Botanical surveys of the coastal forests of Mozambique
Fieldwork in the coastal forests of northern Mozambique has so far led to the discovery of 20 new species and 50 species not previously recorded in the country.
13 Jan 2011
The fieldwork team in the coastal forests of northern Mozambique (Image: J. Timberlake)
The chain of coastal forests and thickets found along the eastern African coast, well-known for their large number of local endemics, are recognised as a global biodiversity hotspot. Although in Tanzania these forests have been moderately well-studied, the relatively small patches of deciduous dry forest in northern Mozambique have been little visited. Since 2008, two expeditions have been undertaken to various localities in Cabo Delgado Province – a joint project with Pro Natura International, the Paris Natural History Museum and the Mozambique National Agricultural Research Institute (IIAM). Kew's Drylands Africa team is coordinating the botanical aspects.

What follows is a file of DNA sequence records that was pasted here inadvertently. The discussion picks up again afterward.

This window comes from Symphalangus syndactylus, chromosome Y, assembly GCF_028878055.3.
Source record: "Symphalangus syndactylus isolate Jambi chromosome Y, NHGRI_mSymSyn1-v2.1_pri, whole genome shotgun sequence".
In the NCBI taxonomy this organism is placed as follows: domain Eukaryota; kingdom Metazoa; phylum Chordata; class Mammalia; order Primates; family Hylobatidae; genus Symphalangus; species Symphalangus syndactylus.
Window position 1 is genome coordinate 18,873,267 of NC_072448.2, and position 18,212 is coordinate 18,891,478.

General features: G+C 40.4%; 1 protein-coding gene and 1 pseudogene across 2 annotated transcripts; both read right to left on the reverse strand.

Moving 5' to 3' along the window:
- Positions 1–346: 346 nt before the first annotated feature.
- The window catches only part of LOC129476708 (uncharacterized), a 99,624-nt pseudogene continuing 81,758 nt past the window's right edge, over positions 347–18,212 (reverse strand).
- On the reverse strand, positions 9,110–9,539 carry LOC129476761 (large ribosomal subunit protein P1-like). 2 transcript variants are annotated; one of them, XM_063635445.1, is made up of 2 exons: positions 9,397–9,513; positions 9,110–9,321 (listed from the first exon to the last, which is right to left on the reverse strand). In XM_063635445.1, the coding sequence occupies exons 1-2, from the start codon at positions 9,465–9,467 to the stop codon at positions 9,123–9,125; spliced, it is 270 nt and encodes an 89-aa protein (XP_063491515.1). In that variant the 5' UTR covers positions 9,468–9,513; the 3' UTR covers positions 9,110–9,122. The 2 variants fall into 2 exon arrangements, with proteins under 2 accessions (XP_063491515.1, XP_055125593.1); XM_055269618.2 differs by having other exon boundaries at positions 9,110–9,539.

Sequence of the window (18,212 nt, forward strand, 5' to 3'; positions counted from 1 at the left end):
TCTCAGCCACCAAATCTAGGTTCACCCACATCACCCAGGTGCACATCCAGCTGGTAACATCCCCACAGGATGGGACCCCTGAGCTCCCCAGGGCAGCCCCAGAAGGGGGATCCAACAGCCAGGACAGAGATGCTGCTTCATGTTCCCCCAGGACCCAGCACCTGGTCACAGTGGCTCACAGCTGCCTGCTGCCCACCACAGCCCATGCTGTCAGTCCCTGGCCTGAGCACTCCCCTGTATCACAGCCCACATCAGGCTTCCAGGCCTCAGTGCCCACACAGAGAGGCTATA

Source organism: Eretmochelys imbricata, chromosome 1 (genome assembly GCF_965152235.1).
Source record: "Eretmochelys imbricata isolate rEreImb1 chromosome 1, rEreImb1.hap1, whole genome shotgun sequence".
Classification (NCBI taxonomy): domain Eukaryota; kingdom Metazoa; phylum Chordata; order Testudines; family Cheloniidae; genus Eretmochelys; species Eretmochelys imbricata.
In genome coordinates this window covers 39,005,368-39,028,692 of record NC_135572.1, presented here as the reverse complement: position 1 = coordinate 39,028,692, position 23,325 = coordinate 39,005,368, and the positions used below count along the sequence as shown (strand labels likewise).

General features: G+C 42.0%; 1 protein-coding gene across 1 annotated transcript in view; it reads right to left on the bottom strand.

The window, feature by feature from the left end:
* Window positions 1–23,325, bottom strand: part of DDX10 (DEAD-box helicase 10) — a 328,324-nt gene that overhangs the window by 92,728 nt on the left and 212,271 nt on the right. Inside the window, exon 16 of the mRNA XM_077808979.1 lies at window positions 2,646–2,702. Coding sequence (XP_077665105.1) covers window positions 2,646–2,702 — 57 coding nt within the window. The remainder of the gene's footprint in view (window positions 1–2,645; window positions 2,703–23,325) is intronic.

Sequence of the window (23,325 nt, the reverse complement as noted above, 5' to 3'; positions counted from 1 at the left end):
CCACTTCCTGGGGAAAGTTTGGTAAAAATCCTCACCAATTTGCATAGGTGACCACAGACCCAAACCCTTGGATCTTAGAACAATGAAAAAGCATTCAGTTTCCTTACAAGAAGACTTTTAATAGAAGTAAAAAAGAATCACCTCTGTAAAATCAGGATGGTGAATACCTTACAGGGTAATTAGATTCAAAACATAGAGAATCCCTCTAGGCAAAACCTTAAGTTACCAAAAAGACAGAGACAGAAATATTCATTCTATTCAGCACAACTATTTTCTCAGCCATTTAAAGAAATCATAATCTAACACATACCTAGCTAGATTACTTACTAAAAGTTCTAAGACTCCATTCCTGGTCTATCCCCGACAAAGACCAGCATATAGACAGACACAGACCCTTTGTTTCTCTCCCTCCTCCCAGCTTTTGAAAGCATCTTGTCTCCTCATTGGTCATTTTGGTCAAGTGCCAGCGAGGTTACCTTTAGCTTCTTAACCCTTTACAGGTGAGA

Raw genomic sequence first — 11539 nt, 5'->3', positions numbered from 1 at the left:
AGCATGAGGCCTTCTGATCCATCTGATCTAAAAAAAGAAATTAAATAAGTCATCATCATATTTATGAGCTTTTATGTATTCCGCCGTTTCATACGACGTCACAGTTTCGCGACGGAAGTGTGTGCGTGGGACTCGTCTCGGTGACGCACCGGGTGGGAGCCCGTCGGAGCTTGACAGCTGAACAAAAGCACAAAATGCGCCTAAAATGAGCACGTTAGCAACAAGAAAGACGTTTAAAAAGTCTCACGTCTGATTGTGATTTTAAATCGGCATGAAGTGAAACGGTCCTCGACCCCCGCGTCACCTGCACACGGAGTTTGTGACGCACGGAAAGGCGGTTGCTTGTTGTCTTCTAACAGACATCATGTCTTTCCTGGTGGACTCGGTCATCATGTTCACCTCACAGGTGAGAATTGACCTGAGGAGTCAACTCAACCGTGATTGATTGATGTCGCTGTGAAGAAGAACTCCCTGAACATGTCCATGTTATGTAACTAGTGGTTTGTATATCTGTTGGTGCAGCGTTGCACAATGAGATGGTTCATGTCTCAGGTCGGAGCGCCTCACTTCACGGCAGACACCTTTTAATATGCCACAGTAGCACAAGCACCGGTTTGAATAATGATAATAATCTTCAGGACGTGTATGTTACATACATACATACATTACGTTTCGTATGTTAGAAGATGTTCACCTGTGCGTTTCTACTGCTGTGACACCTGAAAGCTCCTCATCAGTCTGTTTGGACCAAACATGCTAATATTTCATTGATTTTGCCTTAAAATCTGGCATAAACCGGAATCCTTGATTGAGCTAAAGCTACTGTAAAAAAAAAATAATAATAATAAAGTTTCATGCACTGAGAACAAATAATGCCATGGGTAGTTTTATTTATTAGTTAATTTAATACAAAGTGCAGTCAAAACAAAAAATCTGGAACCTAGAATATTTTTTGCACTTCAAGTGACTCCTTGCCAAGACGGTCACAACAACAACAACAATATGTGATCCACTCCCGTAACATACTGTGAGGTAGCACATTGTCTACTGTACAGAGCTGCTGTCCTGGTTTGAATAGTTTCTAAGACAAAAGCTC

To date these expeditions and associated trips have collected around 2,000 plant specimens, including over 50 new records for Mozambique and 20 possible new species, including a Xylopia (Annonaceae), Vitex, Baphia and numerous Rubiaceae shrubs. The new records indicate strong links with deciduous forest patches on similar recent geological formations in the Lindi–Rondo area of SE Tanzania.
Satellite imagery was used to determine forest extent, but it proved difficult to clearly separate forest from woodland. Many patches have been destroyed over the last 100 years, with the fragmented remnants now totalling 400–600 km2. Rapid clearance for subsistence agriculture is now apparent as human settlement expands and there is improved access owing to oil prospection.
Biodiversity and conservation findings from this survey work will be written up and presented to the Mozambican authorities. Meanwhile, the new species are being described along with other technical results from this fascinating area.
Item from Jonathan Timberlake (Editor, Flora Zambesiaca, RBG Kew)
Originally published in Kew Scientist, issue 37
Scientific Research & Data
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